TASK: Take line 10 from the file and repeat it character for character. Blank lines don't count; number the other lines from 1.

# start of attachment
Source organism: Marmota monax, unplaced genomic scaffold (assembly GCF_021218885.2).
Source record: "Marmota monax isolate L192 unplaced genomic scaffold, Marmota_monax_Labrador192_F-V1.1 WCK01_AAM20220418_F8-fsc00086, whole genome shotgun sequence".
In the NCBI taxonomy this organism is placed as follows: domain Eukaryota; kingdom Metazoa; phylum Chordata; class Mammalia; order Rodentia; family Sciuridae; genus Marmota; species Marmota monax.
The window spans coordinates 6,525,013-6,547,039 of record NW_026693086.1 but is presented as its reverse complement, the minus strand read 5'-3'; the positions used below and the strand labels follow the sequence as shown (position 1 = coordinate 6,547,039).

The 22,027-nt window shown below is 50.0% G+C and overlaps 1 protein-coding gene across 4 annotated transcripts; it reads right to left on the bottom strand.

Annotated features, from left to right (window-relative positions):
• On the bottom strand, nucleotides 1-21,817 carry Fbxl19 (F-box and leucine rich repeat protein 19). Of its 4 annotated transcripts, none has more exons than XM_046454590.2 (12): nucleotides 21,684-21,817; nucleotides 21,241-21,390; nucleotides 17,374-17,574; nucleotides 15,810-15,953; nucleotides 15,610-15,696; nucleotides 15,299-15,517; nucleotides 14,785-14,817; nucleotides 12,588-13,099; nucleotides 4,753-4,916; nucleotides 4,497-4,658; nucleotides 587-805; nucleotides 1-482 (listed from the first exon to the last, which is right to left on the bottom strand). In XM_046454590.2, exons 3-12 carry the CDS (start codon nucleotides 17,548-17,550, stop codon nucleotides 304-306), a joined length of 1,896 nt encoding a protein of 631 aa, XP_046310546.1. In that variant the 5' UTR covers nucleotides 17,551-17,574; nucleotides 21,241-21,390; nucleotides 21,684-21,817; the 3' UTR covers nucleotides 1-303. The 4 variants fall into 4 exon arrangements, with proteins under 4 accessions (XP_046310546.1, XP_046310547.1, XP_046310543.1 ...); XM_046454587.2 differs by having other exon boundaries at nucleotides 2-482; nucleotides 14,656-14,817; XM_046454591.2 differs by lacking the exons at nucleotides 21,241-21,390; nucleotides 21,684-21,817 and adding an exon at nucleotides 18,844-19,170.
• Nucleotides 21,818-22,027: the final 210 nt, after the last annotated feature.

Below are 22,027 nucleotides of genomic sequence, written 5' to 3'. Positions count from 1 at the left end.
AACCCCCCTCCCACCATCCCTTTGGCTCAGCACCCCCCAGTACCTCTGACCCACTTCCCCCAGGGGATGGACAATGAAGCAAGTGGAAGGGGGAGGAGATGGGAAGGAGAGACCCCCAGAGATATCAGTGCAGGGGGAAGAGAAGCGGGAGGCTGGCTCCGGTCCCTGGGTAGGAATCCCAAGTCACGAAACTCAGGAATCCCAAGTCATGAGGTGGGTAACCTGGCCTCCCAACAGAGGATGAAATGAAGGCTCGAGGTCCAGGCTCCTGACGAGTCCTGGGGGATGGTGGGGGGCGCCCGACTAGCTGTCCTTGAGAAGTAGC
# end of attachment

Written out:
AACCCCCCTCCCACCATCCCTTTGGCTCAGCACCCCCCAGTACCTCTGACCCACTTCCCCCAGGGGATGGACAATGAAGCAAGTGGAAGGGGGAGGAGATGGGAAGGAGAGACCCCCAGAGATATCAGTGCAGGGGGAAGAGAAGCGGGAGGCTGGCTCCGGTCCCTGGGTAGGAATCCCAAGTCACGAAACTCAGGAATCCCAAGTCATGAGGTGGGTAACCTGGCCTCCCAACAGAGGATGAAATGAAGGCTCGAGGTCCAGGCTCCTGACGAGTCCTGGGGGATGGTGGGGGGCGCCCGACTAGCTGTCCTTGAGAAGTAGC